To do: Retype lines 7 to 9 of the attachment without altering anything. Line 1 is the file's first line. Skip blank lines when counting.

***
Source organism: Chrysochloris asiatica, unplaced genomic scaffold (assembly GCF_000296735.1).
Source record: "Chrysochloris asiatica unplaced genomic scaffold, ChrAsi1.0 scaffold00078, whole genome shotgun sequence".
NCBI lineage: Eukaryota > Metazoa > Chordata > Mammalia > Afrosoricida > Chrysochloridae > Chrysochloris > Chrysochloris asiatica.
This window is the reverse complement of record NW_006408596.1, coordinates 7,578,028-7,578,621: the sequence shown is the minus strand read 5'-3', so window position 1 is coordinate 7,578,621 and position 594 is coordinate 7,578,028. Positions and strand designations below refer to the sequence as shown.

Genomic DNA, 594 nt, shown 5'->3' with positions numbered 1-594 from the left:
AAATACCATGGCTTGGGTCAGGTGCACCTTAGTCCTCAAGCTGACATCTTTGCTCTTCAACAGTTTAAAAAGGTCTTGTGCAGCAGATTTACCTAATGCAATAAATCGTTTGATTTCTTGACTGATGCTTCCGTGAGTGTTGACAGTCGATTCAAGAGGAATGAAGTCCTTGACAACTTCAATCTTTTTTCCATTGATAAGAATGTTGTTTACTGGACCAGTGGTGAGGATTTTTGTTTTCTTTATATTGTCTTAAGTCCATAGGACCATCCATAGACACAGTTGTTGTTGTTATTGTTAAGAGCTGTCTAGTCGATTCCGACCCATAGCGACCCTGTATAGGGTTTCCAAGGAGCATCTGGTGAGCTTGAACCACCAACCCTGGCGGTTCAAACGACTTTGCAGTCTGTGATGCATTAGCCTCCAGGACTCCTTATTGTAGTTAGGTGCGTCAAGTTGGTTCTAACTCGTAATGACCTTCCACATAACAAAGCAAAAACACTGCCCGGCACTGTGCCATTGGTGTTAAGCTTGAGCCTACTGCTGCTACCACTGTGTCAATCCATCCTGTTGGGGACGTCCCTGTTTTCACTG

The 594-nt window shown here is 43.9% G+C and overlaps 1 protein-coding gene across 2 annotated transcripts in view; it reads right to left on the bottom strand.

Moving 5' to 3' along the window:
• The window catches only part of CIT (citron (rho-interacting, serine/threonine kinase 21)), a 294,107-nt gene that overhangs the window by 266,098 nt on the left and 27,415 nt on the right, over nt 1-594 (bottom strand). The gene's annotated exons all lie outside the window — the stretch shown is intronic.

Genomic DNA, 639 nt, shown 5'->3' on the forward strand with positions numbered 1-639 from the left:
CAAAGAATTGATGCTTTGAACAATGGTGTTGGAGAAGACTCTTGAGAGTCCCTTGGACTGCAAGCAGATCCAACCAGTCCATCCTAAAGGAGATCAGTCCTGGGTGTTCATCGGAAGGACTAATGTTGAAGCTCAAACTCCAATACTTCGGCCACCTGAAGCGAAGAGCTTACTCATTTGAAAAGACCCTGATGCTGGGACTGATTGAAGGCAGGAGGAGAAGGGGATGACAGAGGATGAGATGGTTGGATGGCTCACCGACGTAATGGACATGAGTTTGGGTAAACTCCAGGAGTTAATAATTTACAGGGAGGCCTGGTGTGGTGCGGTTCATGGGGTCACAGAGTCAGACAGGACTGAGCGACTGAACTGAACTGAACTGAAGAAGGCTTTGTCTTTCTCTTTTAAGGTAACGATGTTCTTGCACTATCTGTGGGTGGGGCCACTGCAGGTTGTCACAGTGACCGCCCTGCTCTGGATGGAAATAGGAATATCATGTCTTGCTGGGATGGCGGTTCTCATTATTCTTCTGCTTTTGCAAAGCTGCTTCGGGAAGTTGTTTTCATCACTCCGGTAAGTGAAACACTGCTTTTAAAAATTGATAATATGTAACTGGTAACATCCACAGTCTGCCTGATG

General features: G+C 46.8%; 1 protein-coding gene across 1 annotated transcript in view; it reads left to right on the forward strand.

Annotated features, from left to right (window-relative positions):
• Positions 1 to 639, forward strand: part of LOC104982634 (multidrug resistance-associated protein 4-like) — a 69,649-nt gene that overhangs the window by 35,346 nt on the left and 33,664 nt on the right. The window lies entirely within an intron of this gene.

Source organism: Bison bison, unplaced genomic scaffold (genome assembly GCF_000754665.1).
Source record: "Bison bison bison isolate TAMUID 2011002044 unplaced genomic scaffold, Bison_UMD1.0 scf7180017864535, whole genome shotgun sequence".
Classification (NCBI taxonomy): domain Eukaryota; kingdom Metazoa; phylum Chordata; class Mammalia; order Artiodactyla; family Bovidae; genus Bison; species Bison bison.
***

The 594-nt window shown here is 43.9% G+C and overlaps 1 protein-coding gene across 2 annotated transcripts in view; it reads right to left on the bottom strand.

Moving 5' to 3' along the window:
• The window catches only part of CIT (citron (rho-interacting, serine/threonine kinase 21)), a 294,107-nt gene that overhangs the window by 266,098 nt on the left and 27,415 nt on the right, over nt 1-594 (bottom strand). The gene's annotated exons all lie outside the window — the stretch shown is intronic.